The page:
Cheap Computing

Jul 16 2014   9:08PM GMT

Once Again, Let’s Talk About Cheap (but Good) Video Production

Robin Robin "Roblimo" Miller Profile: Robin "Roblimo" Miller


corneliusLet me start by saying you MUST turn your smartphone or tablet on its side to shoot most video — and for most still shots, too. Little vertical-strip pictures are annoying in a world where we have widescreen monitors and TVs showing almost all photos and movies at a 16:9 aspect ratio, and most movies are shot in an even wider format, usually 1.85:1.

Second, lighting is important. Whether you’re shooting with a smartphone or a $5000 professional video camera, you don’t want the main light source behind your main video subject, a sin called “backlighting” in the trade. As a general rule, you want lights to show the artistic_backlit_autumn_leaves-600x412face of your subject(s). The only time you ignore this rule is when you’re going for an artistic effect, like the photo of leaves next to this paragraph — or the person you’re interviewing doesn’t want his or her face to show. And in that case, you’ll want to disguise the voice, too, which is a whole different level of complexity.

Third, headroom. I’ve mentioned this before, and I’m sure I’ll mention it again. “Headroom is a technical term, not just Max’s last name. Please keep the top of your subjects’ head at the Correct_headroom_with_zoom_gridtop of the frame, not in the center.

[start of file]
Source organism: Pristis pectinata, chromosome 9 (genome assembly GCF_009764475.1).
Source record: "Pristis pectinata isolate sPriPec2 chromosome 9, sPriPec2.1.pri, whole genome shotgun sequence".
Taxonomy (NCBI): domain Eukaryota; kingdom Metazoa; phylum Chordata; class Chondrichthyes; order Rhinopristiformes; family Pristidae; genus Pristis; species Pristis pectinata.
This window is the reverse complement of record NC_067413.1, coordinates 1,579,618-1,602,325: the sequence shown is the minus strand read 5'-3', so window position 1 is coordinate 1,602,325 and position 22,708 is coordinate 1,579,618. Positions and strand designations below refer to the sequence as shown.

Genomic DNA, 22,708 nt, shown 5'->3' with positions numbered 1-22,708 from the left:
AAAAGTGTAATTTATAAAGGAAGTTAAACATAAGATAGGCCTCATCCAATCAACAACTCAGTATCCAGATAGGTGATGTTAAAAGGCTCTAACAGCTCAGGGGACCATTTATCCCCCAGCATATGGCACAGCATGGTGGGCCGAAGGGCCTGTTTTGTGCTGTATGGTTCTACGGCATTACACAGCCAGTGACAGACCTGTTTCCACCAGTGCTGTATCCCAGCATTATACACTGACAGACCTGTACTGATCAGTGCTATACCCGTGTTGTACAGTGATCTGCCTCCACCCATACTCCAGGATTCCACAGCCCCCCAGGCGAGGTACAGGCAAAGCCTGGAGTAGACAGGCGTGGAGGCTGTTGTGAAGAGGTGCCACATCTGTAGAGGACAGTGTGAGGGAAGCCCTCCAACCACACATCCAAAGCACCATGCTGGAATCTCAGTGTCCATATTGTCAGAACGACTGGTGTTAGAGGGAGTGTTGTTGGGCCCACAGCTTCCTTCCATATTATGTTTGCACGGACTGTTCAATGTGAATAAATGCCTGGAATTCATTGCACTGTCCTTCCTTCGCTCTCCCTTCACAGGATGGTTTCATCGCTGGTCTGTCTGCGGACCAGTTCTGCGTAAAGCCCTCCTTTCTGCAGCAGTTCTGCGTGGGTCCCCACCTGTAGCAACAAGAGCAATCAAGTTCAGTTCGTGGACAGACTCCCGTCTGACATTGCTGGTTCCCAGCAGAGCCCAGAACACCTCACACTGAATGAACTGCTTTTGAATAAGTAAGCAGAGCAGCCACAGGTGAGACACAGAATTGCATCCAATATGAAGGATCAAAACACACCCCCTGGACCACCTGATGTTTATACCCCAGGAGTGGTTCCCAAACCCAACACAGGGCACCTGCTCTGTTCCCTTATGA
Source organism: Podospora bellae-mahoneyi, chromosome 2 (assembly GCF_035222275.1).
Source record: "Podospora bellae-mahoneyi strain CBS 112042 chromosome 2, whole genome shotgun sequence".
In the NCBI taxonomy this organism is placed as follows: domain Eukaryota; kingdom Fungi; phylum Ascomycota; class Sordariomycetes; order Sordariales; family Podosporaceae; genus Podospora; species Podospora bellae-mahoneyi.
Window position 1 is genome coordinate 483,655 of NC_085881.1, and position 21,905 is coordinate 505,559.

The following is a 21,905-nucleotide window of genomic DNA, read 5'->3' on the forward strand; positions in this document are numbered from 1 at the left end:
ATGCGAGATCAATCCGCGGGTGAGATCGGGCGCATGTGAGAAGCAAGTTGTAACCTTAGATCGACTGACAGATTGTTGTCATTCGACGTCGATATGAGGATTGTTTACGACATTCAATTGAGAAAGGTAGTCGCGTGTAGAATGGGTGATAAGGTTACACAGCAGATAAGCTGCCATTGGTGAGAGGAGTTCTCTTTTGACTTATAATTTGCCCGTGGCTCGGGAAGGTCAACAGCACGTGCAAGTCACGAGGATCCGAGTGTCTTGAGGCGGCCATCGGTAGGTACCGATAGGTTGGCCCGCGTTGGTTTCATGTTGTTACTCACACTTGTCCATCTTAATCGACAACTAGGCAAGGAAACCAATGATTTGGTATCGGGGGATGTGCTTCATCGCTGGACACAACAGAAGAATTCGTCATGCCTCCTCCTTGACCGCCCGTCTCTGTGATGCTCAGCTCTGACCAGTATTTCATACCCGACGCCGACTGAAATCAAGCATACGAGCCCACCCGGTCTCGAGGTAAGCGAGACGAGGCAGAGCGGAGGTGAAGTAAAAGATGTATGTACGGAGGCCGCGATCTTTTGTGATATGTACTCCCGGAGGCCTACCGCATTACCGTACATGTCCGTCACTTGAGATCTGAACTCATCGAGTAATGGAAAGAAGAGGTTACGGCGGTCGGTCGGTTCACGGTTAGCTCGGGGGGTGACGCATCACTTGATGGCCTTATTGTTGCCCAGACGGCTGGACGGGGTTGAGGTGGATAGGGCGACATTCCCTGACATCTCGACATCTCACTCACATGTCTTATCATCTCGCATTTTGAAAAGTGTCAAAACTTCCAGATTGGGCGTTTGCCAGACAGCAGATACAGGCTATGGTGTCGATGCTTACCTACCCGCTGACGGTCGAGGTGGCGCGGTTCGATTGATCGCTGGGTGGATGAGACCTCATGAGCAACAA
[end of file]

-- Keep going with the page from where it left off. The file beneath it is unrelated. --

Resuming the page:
Fourth, not everything needs to be viewed from the height of your face. You might want to take some shots from your waist, so that the person(s) you’re shooting look especially imposing. Or you might want to hold your camera overhead to get a view from above. Now and then, you might even want to hold your camera a little off-level, although this is an effect that should be used sparingly so that your audience doesn’t think you’re incompetent instead of a fine artiste.

Back to the “narrow strip” thing. Here’s an impromptu video of Charlie Sheen shot by a fan. Think how much better it would have been if it had been shot in 16:9 widescreen, which it could have been if the person who shot it had been in the habit of turning his or her smartphone 90 degrees to take photos or videos. In fact, if this video had been shot widescreen, TMZ (or a similar gossip outlet) might have paid for it, since they’re always in the market for well-shot videos of celebrities embarrassing themselves.


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